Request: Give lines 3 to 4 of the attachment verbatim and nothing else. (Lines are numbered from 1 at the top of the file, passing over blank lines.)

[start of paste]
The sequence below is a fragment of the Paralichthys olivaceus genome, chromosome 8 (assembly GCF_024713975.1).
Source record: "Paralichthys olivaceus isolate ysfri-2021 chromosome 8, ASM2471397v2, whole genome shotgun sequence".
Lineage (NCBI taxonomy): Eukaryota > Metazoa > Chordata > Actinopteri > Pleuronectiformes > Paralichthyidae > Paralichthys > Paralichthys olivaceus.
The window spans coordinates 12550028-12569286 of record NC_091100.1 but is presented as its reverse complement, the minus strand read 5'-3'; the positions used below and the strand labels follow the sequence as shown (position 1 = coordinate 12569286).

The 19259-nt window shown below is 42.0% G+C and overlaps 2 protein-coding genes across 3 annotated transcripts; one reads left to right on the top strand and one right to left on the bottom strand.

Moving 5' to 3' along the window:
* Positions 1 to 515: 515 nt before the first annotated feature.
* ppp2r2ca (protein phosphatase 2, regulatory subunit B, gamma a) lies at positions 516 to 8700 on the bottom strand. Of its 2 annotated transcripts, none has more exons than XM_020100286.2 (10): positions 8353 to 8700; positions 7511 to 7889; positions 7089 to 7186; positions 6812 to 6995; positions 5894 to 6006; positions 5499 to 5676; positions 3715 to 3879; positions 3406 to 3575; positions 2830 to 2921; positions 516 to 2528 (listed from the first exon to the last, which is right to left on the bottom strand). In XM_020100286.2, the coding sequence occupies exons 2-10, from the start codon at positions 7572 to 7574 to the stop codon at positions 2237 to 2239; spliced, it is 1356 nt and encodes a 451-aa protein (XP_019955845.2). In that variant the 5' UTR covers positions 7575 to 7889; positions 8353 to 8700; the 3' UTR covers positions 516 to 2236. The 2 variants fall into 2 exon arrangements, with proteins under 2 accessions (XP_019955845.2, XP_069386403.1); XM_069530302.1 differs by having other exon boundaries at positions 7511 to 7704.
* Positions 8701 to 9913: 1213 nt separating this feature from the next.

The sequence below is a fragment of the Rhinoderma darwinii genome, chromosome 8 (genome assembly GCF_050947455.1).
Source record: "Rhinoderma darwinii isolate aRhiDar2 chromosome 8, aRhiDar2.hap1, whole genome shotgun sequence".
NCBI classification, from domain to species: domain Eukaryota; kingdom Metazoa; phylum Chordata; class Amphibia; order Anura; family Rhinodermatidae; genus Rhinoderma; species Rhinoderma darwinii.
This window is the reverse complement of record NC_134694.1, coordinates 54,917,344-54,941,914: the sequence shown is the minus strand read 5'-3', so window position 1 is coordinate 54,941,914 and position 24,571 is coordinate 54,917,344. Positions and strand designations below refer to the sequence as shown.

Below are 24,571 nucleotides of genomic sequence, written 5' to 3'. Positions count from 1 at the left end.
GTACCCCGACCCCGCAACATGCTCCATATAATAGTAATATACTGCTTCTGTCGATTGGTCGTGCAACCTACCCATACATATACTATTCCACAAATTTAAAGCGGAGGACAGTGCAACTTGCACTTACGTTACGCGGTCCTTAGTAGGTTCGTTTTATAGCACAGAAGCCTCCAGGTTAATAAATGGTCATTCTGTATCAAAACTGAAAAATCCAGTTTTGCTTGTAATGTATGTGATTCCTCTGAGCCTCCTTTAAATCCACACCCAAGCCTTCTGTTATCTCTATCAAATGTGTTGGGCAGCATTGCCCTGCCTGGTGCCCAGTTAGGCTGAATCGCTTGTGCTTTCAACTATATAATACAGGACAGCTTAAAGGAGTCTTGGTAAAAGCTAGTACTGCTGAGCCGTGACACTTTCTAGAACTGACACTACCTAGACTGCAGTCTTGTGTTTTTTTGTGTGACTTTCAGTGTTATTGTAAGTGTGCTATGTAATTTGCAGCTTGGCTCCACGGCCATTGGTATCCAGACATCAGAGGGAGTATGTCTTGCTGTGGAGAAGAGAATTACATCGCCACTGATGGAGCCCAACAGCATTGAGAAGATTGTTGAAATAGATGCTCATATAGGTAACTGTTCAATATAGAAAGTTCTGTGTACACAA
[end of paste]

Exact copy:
Lineage (NCBI taxonomy): Eukaryota > Metazoa > Chordata > Actinopteri > Pleuronectiformes > Paralichthyidae > Paralichthys > Paralichthys olivaceus.
The window spans coordinates 12550028-12569286 of record NC_091100.1 but is presented as its reverse complement, the minus strand read 5'-3'; the positions used below and the strand labels follow the sequence as shown (position 1 = coordinate 12569286).